New jobs report just about meaningless

Bob Moon Apr 2, 2010

New jobs report just about meaningless

Bob Moon Apr 2, 2010


Bob Moon: So investors seem encouraged by signs that America is poised for an economic rebound. But just how much stock should we put in these numbers? For more on that, we’re joined by Marketplace commentator Robert Reich, former Clinton Labor Secretary and now a professor at the University of California, Berkeley. Good day to you, sir.

Robert Reich: Good morning, Bob.

Moon: OK, so big corporations have tons of cash, it’s expected that today’s jobs report is going to show some growth. This sure has all the makings that a strong recovery’s in the works, right?

Reich: Well, let’s hope so. The jobs report is going to be just about meaningless, Bob, because March’s job numbers include anywhere from 100,000 to 150,000 Census-takers. These temporary jobs will be gone in six months, so they don’t really reflect the strength of the jobs market.

Moon: You got me scratching my head, though — if the big companies aren’t people with their load of cash, what are they doing with it?

Reich: Well for one thing, they’re buying other companies. There’s a boomlet right now in mergers and acquisitions. But remember, when companies merge, the first thing they usually do is sack employees considered redundant, and that’s not going to help the job numbers. The other thing that the big companies are doing with all their cash is buying back their own shares of stock in order to boost share prices. We’re in the midst of one of the biggest share buy-backs since 2008, but these purchases don’t create jobs, either.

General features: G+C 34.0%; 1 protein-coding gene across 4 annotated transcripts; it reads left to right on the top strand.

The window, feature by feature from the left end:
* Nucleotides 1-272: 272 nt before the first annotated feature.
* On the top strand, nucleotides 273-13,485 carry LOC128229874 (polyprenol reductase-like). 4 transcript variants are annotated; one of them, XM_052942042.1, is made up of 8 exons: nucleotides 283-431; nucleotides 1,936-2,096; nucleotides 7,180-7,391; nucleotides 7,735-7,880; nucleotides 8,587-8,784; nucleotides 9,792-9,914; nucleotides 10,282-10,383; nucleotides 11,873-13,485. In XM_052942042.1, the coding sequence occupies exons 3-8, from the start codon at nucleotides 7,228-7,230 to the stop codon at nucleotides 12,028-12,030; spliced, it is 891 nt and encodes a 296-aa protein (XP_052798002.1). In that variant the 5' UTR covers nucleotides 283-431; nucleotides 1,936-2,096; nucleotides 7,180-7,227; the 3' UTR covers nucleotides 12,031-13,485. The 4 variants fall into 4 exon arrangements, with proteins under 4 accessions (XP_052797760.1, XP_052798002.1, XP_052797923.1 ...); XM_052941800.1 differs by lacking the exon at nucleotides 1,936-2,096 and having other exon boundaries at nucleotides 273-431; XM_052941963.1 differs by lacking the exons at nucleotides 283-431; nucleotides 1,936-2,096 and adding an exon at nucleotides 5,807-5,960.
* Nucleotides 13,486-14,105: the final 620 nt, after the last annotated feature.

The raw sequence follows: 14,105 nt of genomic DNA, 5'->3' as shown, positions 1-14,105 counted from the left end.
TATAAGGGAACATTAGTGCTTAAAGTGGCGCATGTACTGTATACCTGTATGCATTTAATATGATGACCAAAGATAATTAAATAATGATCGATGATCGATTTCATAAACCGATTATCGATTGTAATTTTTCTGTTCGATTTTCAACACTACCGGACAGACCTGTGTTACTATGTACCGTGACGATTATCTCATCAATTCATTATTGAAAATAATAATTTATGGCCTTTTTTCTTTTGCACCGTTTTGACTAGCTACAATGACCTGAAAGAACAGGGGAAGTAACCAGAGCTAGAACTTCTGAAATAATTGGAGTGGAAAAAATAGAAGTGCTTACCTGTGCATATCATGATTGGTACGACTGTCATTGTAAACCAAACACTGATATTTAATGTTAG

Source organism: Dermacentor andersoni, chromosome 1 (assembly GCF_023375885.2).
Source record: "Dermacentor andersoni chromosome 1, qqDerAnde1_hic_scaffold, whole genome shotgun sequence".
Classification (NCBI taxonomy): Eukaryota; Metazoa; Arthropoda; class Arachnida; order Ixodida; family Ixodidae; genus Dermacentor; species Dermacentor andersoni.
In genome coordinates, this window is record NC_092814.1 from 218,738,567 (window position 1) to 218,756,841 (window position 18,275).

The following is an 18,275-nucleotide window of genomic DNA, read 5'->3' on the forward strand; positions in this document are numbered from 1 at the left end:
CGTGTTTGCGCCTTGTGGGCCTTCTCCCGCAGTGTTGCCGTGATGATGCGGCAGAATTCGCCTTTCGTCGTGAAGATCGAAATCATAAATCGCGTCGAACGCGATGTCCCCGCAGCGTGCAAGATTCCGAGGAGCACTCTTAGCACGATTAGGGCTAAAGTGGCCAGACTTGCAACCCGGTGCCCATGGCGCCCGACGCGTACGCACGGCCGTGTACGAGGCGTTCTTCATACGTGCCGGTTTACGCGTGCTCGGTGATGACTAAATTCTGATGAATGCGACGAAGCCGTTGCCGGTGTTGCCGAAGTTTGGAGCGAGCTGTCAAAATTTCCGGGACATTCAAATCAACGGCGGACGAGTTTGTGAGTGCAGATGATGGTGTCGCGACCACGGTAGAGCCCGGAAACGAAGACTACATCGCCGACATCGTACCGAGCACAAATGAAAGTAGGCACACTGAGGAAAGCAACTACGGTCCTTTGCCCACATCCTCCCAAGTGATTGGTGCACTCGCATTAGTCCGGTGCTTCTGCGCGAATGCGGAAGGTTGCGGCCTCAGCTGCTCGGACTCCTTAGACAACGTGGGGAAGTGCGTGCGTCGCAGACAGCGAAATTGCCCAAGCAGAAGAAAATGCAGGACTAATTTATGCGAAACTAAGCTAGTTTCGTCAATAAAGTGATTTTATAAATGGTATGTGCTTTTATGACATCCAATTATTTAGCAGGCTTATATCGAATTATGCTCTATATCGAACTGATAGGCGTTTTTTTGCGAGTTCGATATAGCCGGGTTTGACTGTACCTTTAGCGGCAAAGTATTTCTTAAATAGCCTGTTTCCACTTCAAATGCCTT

Moon: OK, so what’s going to goose these companies into starting hiring again?

Reich: Ah, that’s the big question. They have to be convinced there is a market for their goods and services. The good news, Bob, is consumer spending is moving upward. The bad news is wage income is still flat — mainly because so many people are looking for jobs, employers are under no pressure to raise wages. It’s sort of a catch 22: if wages stay flat, consumers won’t continue to spend more, because they won’t have the money.

Moon: We’re hearing about this new payroll tax holiday for companies that hire workers. Is that going to be enough of an incentive to kick-start job growth?

Reich: Well, it’ll be some incentive, Bob, but employers get the tax break, remember, only if the person hired has been out of work for at least two months. And it’s only 6 percent of wages, and only for the rest of the year, which is not much of an incentive to hire if you’re not already planning to hire. Look, the biggest problem is that most new hiring is done by small businesses, and small businesses are still in deep trouble. They’re not sitting on lots of cash — in fact they’re still finding it hard to get credit. More important than a payroll tax holiday would be incentives for banks to do more lending to small businesses.

Moon: And what are the odds of that happening?

Reich: Well, I am told the administration is working on it.

Moon: All right, thank you very much. Bob Reich.

Reich: Thanks, Bob.

Moon: Mr. Reich is a professor of policy at UC Berkeley.

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